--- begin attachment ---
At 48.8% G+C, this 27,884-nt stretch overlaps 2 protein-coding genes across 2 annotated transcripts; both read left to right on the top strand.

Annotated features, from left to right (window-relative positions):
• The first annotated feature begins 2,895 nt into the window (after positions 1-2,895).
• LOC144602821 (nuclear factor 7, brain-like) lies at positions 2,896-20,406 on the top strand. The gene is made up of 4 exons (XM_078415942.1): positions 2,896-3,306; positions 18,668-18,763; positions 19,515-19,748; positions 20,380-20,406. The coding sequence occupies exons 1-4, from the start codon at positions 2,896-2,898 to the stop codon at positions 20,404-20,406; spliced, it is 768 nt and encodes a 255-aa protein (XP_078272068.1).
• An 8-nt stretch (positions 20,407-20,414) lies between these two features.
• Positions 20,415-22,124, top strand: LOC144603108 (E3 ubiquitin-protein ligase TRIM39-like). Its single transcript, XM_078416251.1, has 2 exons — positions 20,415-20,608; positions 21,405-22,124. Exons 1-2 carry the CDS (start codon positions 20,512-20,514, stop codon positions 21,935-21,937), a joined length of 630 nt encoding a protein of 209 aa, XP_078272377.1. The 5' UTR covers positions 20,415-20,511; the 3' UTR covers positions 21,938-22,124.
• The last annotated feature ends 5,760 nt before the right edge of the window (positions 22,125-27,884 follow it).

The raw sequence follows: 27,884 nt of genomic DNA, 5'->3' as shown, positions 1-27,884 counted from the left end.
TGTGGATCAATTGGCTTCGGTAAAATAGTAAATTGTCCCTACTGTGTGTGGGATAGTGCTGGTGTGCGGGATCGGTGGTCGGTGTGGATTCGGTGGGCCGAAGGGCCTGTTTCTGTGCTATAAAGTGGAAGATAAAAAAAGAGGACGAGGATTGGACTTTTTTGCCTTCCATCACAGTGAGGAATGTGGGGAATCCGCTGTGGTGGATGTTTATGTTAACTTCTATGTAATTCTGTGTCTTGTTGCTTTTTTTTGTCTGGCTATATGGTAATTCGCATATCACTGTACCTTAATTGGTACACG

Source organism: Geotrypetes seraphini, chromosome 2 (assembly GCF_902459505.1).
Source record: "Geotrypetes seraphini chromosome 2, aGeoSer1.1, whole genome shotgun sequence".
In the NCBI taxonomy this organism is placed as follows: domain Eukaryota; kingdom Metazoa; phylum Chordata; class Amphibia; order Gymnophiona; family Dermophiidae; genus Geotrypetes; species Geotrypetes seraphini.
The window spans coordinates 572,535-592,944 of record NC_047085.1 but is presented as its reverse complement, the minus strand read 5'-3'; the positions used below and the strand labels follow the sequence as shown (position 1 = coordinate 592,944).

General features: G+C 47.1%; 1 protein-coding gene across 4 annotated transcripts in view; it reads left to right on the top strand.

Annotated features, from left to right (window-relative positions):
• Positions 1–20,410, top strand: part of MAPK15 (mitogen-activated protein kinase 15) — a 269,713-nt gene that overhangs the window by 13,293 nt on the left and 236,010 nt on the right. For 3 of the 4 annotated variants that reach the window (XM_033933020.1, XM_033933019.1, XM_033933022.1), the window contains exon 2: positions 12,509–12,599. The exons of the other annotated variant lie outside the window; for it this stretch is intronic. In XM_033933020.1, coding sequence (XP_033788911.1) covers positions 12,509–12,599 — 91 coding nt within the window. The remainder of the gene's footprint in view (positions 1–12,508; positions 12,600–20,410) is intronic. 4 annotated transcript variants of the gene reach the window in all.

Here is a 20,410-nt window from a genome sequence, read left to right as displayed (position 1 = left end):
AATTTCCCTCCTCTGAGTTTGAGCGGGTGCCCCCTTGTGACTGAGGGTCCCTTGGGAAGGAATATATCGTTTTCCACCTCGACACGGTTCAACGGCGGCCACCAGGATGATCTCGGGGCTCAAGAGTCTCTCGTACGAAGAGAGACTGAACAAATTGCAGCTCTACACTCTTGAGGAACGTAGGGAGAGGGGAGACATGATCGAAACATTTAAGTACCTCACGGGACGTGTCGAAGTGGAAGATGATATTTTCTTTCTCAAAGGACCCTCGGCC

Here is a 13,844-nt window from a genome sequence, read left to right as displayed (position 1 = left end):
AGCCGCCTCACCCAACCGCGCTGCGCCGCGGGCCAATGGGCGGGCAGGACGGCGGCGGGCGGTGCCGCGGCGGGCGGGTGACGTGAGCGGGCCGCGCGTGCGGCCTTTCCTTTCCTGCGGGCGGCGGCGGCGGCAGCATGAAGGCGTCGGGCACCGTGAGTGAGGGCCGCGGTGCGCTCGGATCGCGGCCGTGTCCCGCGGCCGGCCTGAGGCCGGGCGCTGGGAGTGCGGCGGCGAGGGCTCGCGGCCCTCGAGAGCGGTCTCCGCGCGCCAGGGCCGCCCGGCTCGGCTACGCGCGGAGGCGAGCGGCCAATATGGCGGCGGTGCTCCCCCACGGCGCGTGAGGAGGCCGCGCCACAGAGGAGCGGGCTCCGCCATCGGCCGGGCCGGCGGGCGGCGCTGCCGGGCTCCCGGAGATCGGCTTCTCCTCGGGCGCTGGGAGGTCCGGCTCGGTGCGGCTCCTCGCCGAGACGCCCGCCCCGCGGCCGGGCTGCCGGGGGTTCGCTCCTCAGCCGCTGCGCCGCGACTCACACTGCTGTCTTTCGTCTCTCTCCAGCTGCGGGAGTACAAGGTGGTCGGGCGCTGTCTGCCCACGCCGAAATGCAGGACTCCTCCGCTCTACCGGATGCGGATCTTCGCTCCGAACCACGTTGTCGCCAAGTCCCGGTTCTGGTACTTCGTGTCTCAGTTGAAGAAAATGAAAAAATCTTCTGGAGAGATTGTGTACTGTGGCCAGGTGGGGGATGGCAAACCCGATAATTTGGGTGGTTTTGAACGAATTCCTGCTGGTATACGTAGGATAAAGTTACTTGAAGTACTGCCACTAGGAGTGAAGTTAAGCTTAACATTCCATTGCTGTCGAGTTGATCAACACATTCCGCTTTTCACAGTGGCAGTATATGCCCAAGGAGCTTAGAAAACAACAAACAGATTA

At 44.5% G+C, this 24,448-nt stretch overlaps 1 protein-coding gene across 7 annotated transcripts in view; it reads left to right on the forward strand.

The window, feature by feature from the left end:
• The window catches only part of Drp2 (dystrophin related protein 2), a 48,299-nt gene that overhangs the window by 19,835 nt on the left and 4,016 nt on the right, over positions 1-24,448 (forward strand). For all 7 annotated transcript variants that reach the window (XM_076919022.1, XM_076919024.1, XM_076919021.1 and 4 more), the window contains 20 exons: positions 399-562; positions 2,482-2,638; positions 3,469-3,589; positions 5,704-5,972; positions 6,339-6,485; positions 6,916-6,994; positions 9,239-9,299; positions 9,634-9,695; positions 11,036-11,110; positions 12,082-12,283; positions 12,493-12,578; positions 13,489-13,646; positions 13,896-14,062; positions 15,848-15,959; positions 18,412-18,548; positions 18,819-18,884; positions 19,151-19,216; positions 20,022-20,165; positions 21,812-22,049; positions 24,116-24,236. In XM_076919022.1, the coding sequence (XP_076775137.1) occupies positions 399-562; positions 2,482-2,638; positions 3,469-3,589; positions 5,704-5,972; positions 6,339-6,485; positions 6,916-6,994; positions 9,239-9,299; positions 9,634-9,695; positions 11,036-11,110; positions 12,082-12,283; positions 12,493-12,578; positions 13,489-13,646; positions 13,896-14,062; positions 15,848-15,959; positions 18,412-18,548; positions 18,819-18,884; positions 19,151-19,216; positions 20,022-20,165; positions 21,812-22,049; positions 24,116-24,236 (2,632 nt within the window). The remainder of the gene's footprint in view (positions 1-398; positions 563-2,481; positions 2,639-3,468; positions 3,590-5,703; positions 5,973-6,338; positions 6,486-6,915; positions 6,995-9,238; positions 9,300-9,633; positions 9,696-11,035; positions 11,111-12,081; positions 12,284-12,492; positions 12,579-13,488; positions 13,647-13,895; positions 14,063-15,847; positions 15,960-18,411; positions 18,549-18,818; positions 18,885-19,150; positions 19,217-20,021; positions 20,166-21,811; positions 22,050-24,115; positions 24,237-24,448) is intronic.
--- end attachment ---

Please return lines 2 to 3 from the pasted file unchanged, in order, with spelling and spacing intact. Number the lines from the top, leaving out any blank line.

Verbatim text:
Annotated features, from left to right (window-relative positions):
• The first annotated feature begins 2,895 nt into the window (after positions 1-2,895).